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A Perfect Plate For Two: Dating & Food Service

What does your server think about while you’re on a date at their restaurant?

By Arts & Culture, Featured

Illustration by Chanina Katz

There are few places as rampant with exhausted, disenchanted twenty-somethings as a) dating apps and b) the food service industry. 

Sometimes, you’ll hear a seasoned server speak about a new restaurant job as if they had returned to their ex’s bedroom. “I thought I was done after last time, but here I am again.” There’s a certain muscle memory to working in hospitality that remains pretty interchangeable between restaurants. It’s not so different from the emotional script of serial courtship. 

At the restaurant where I work, there’s a regular customer who dates with a process as regimented as any dinner service aspires to be. He comes in at least once a week, sometimes twice, and always with a different girl. He brings one red and one white bottle of Winking Owl wine, the cheapest brand sold at ALDI for $2.95 a pop. I know this because I buy it too, and in one attempt to make conversation while I unscrewed its synthetic cork, I exposed its affordability. The customer winced and his companion laughed. Cheap wine aside, I think he might just prefer servers who are less than amicable, so as not to interfere with his seduction (I’m not his type, but one time, he tried to pick up one of my co-workers while his date was in the bathroom). 

But what is a Bumble vulture to do, especially when the shuttered bars of a pandemic obstruct the only bridge to their bedroom? Turns out, they build their own bars at BYOB restaurants. I can’t tell you how many first dates I waited on, and then waited to end, none of them bold enough to say, “hey, maybe we should go hangout at my place instead of sitting here cooing about our hopes and dreams while the bus boy furiously mops around us.” 

Some couples really do come to eat, though. You can tell a lot about their chemistry by the way they behave when the food takes longer than they expect it to. On a busy night, the only sight more relieving than a table’s food appearing in the service window is their hands outstretched towards one another or their heads jolting back in laughter, too lost in each other’s company to care.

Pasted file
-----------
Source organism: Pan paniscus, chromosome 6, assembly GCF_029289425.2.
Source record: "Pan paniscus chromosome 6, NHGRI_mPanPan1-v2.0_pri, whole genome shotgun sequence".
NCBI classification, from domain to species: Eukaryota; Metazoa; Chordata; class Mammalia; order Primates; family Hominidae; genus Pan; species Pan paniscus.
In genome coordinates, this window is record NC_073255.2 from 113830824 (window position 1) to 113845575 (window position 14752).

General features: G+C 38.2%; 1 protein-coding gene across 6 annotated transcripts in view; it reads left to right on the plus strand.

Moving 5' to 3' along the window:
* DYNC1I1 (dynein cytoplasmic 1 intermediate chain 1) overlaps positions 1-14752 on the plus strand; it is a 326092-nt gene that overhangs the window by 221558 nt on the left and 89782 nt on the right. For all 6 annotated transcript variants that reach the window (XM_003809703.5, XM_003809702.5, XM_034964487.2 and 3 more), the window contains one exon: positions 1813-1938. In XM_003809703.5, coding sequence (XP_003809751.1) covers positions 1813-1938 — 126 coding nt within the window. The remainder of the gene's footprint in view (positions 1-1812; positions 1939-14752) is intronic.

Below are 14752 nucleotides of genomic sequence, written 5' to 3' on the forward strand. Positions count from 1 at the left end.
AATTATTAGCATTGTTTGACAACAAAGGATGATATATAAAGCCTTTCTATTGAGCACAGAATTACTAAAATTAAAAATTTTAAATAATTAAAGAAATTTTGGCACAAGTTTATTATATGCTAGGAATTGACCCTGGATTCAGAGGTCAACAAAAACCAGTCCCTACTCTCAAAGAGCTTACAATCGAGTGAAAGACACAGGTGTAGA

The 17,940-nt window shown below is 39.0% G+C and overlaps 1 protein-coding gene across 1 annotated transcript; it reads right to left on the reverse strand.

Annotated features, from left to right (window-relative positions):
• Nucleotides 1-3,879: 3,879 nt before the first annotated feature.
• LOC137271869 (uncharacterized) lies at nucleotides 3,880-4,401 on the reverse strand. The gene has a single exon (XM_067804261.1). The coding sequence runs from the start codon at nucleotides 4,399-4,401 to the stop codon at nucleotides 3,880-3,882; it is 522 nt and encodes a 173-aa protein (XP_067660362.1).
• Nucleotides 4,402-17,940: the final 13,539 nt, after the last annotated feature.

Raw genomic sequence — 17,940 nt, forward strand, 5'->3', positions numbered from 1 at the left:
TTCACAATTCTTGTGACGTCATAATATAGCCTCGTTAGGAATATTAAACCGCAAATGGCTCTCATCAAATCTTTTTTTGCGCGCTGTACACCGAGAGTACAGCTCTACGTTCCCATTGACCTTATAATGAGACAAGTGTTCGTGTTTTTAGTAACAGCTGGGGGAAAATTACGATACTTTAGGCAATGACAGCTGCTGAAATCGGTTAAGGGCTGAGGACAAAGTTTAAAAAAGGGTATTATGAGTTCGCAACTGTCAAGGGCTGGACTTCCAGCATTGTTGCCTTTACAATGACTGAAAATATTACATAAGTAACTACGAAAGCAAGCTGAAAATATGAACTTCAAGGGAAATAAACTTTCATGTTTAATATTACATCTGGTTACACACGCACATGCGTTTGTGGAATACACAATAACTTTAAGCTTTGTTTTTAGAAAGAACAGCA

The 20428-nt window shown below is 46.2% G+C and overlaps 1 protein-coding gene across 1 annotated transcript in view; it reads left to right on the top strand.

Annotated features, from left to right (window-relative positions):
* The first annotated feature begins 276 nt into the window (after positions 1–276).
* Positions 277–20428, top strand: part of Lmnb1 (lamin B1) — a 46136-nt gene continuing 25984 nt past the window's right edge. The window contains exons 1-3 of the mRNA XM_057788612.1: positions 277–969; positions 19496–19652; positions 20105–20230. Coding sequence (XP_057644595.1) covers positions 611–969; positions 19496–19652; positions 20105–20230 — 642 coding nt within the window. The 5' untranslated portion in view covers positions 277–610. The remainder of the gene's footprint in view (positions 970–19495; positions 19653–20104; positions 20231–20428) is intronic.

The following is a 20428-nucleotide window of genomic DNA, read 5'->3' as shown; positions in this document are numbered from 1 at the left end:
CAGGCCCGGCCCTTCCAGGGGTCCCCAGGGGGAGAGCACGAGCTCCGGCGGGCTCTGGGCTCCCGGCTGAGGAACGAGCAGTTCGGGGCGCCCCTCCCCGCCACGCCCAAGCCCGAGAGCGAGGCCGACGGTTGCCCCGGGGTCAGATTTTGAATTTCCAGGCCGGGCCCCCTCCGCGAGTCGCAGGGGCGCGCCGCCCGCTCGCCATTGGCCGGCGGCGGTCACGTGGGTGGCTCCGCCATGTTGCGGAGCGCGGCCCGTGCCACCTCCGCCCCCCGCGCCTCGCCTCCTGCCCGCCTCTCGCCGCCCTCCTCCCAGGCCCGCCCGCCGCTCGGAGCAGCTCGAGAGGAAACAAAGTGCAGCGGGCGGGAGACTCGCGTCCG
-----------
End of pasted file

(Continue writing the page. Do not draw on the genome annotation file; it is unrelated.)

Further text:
Recently, I waited on a couple who told me that I had served them months earlier, on their very first date. The longer they sat without food, the deeper they seemed to charm each other, and the more convinced I became that they were soulmates and I their soul-server or something like that. But they ate every bite, and when I brought them the bill, I told them I hoped to see them next time. One replied: “You won’t. I’m moving to Europe next week.”

Love is messy, beginning to end. Accidentally liking a tagged photo from a highschool debate tournament, two suitcases and a one-way plane ticket, “you were home all day watching Criminal Minds reruns so why the hell am I looking at a sink full of dishes” messy.

Food service is also messy. Collapsing into bed with hair coated in barbecue sauce, a subtle teardrop landing on one of six separate checks, “my feet are numb but if I don’t book it to the last train before midnight then I’ll have to spend a third of what I just made on an Uber” messy.

But one forgives, and the other does not. Love lets you pick your partner’s hair out of the omelette they cook for you and still enjoy every bite. Food service asks you for a refund. 

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